KANSAS CITY, Mo. — For years, Sonia Warshawski has spent her days at her Overland Park tailoring shop.
It's good to be around people, she said. She’s surrounded by clothes, too, but one precious piece has had a special place for years: her mother’s scarf.
"This little scarf, I had it under my pillow, always in plastic and a little you know, tissue,” she said.
This week, surrounded by her family, Sonia lent her mother’s scarf and her family’s story of tragic loss and survival to the exhibit "Auschwitz: Not Long Ago, Not Far Away" at Union Station.
“That was my momma’s,” she said, kissing her hand and gently pressing her hand to the case preserving the orange woven scarf her mother Rivka once wore.
Thursday marks International Holocaust Remembrance Day, to remember the estimated six million Jews and many others murdered in the Holocaust.
This day 77 years ago marks the liberation of Auschwitz – Birkenau, the deadliest Nazi camp where estimates show more than a million people were killed.
On the anniversary, many pieces of history and artifacts from Auschwitz and the Holocaust are in Kansas City. They are part of the exhibit including hundreds of personal items like shoes, eye glasses and now Rivka’s scarf.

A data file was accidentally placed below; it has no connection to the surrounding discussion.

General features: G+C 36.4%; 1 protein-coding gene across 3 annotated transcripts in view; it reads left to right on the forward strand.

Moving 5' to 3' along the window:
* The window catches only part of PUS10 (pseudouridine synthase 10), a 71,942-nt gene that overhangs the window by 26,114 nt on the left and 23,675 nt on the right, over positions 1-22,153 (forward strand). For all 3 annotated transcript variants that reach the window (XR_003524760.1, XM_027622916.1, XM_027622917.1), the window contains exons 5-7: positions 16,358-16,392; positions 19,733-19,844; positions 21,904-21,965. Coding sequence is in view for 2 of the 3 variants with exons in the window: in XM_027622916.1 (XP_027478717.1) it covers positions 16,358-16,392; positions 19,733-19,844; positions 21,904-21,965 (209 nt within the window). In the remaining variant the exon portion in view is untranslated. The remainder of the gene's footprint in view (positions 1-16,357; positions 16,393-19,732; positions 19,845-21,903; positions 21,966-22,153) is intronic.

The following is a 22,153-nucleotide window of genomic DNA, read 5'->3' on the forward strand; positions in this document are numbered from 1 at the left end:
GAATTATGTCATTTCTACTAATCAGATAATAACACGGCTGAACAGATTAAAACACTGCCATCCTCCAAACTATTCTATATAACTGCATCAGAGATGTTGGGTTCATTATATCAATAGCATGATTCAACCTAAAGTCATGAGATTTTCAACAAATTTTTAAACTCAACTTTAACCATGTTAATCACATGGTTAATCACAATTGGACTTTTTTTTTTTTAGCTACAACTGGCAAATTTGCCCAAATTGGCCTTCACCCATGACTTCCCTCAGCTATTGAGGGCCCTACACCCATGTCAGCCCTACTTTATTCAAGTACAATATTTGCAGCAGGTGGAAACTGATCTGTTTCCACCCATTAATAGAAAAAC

Sonia said she was sent to Auschwitz from another camp right after the Nazi doctor known as the “Angel of Death,” Josef Mengele, sent her mother Rivka to the gas chamber.
“When my momma and me faced Mengele, he put my mom out to the left and me to the right. In that second, I want you to know I wanted to go with my mom,” Warshawski said.
Many members of Sonia's family, including her father and older brother, were killed. Her younger sister Mania escaped and survived in the woods, with their mother’s scarf.
“She carried this with her and this is the way it survived,” Warshawski said.
Sonia has carried with her haunting memories.
“Watching hangings, watching children going to the gas chambers,” she said.
For years, she didn’t talk about the horrors she endured and saw.
“You can imagine my children were small and they would say to me, ‘mama what is this?’” Sonia said, pointing to the number tattooed on her arm. “They’re waiting for answer and I would say, ‘well this is if mama get lost, they would find me.' I couldn’t think of anything else.”
Now, she said she continues to tell the horrific truth for the murdered millions who cannot.
“If you talk about hell, it is beyond beyond hell,” she said. “I’m talking from my heart and I’m talking because this is the reason I’m still existing. The world has to know!”
Sonia’s mother’s scarf is on loan as part of the exhibit until it ends in March and returns to Europe.